Bad Bug Book:
Foodborne Pathogenic Microorganisms and Natural Toxins Handbook
A new version of the Bad Bug Book was released in 2012, below is a previous version.
This is a single celled parasitic animal, i.e., a protozoa, that infects predominantly humans and other primates. Diverse mammals such as dogs and cats can become infected but usually do not shed cysts (the environmental survival form of the organism) with their feces, thus do not contribute significantly to transmission. The active (trophozoite) stage exists only in the host and in fresh feces; cysts survive outside the host in water and soils and on foods, especially under moist conditions on the latter. When swallowed they cause infections by excysting (to the trophozoite stage) in the digestive tract.
2. Nature of Acute Disease:
Amebiasis (or amoebiasis) is the name of the infection caused by E. histolytica.
Infections that sometimes last for years may be accompanied by 1) no symptoms, 2) vague gastrointestinal distress, 3) dysentery (with blood and mucus). Most infections occur in the digestive tract but other tissues may be invaded. Complications include 4) ulcerative and abscess pain and, rarely, 5) intestinal blockage. Onset time is highly variable. It is theorized that the absence of symptoms or their intensity varies with such factors as 1) strain of amoeba, 2) immune health of the host, and 3) associated bacteria and, perhaps, viruses. The amoeba's enzymes help it to penetrate and digest human tissues; it secretes toxic substances.
Infectious Dose--Theoretically, the ingestion of one viable cyst can cause an infection.
Human cases are diagnosed by finding cysts shed with the stool; various flotation or sedimentation procedures have been developed to recover the cysts from fecal matter; stains (including fluorescent antibody) help to visualize the isolated cysts for microscopic examination. Since cysts are not shed constantly, a minimum of 3 stools should be examined. In heavy infections, the motile form (the trophozoite) can be seen in fresh feces. Serological tests exist for long-term infections. It is important to distinguish the E. histolytica cyst from the cysts of nonpathogenic intestinal protozoa by its appearance.
Amebiasis is transmitted by fecal contamination of drinking water and foods, but also by direct contact with dirty hands or objects as well as by sexual contact.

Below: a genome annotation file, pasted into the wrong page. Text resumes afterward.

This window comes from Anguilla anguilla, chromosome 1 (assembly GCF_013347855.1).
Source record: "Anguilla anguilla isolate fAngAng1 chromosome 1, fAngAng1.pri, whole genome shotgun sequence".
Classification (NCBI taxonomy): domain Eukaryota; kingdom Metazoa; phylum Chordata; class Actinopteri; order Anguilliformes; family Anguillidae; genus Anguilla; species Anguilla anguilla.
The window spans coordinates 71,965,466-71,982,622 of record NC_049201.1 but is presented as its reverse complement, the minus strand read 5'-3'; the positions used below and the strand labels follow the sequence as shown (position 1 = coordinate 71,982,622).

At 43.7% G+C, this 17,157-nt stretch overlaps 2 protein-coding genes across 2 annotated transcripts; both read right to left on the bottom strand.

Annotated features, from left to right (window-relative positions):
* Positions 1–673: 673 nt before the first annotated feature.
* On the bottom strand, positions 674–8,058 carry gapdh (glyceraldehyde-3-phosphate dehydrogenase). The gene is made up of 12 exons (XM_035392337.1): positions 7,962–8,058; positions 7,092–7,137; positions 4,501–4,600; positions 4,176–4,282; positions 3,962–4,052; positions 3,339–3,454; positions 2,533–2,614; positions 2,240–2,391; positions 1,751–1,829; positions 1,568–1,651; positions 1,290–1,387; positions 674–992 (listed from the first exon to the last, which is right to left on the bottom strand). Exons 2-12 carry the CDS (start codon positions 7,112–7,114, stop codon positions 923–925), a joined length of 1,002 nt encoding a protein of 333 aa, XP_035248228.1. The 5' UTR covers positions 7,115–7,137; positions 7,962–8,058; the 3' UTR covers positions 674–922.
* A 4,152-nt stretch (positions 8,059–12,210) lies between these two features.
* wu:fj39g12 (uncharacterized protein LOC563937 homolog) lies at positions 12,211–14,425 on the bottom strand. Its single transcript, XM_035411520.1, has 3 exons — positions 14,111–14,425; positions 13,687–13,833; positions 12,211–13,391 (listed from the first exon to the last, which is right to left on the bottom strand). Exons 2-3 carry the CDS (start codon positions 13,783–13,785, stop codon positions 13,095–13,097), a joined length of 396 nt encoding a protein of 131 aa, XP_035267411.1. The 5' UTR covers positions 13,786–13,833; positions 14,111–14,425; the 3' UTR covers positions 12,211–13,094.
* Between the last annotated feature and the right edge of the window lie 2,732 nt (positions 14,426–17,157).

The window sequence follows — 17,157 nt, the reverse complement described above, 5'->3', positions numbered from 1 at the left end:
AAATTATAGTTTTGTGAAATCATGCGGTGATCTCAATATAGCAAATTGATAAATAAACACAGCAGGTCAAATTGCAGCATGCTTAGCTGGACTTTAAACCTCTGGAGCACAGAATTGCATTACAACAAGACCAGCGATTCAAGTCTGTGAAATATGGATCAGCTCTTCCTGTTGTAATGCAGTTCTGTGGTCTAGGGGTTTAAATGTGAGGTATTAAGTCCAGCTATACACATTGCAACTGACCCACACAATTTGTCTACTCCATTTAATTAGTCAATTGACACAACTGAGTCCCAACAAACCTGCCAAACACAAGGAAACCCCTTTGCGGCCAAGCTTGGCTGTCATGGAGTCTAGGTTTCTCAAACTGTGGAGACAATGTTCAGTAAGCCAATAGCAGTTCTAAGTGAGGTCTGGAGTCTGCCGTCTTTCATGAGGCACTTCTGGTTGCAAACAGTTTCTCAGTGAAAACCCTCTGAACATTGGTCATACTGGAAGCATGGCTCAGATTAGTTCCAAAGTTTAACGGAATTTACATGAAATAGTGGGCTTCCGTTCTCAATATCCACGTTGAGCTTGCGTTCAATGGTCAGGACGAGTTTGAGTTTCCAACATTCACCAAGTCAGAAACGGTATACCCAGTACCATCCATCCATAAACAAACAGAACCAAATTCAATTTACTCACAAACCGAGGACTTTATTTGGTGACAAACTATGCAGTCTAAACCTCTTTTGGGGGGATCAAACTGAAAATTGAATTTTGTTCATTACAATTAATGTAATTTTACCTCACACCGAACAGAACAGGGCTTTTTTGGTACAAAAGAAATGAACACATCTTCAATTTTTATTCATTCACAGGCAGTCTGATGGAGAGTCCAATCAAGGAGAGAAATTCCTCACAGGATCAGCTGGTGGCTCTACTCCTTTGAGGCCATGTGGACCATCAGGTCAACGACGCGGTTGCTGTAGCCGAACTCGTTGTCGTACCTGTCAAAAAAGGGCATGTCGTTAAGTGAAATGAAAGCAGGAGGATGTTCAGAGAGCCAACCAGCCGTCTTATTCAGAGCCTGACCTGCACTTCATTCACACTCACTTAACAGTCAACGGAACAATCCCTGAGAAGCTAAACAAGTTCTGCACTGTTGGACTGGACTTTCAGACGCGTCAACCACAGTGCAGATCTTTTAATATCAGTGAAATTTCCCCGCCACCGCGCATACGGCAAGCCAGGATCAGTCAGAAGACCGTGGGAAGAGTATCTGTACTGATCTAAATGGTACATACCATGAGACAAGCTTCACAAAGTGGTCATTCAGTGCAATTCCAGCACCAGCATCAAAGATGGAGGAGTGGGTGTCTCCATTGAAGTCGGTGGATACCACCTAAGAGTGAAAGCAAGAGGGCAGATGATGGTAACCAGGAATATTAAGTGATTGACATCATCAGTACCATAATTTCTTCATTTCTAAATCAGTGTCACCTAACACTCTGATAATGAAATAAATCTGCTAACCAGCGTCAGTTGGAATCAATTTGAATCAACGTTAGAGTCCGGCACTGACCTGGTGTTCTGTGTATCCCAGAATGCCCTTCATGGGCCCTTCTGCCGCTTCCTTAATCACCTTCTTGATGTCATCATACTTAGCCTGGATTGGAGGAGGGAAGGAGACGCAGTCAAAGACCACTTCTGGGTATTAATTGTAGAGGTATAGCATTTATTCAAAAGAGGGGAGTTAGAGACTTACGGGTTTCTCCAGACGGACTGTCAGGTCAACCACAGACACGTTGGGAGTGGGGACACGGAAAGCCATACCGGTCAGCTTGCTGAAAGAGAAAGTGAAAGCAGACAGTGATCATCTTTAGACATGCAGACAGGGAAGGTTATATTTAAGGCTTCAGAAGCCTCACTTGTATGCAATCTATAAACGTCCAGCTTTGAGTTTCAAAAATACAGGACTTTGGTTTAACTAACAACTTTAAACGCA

The infection is "not uncommon" in the tropics and arctics, but also in crowded situations of poor hygiene in temperate-zone urban environments. It is also frequently diagnosed among homosexual men.
In the majority of cases, amoebas remain in the gastrointestinal tract of the hosts. Severe ulceration of the gastrointestinal mucosal surfaces occurs in less than 16% of cases. In fewer cases, the parasite invades the soft tissues, most commonly the liver. Only rarely are masses formed (amoebomas) that lead to intestinal obstruction. Fatalities are infrequent.
E. histolytica cysts may be recovered from contaminated food by methods similar to those used for recovering Giardia lamblia cysts from feces. Filtration is probably the most practical method for recovery from drinking water and liquid foods. E. histolytica cysts must be distinguished from cysts of other parasitic (but nonpathogenic) protozoa and from cysts of free-living protozoa. Recovery procedures are not very accurate; cysts are easily lost or damaged beyond recognition, which leads to many falsely negative results in recovery tests. (See the FDA Bacteriological Analytical Manual.)
The most dramatic incident in the USA was the Chicago World's Fair outbreak in 1933 caused by contaminated drinking water; defective plumbing permitted sewage to contaminate the drinking water. There were 1,000 cases (with 58 deaths). In recent times, food handlers are suspected of causing many scattered infections, but there has been no single large outbreak.
For more information on recent outbreaks see the Morbidity and Mortality Weekly Reports from CDC.
Literature references can be found at the links below.
Loci index for genome Entamoeba histolytica
Available from the GenBank Taxonomy database, which contains the names of all organisms that are represented in the genetic databases with at least one nucleotide or protein sequence.
Amebiasis (Entamoeba histolytica) infection FAQ's
What is amebiasis? What are the symptoms of amebiasis? How soon after exposure do symptoms appear? How can I get it? Who is at risk? What should I do if I think I have it? How is it diagnosed and how is it treated? How can it be prevented during travel in developing countries? Should I be concerned about spreading infection to the rest of my household?
Nonpathogenic Intestinal Amebae Infection FAQ's
Where do these amebae live in the body? How did they get there? How long do these amebae stay in my body? Should I be treated for these amebae?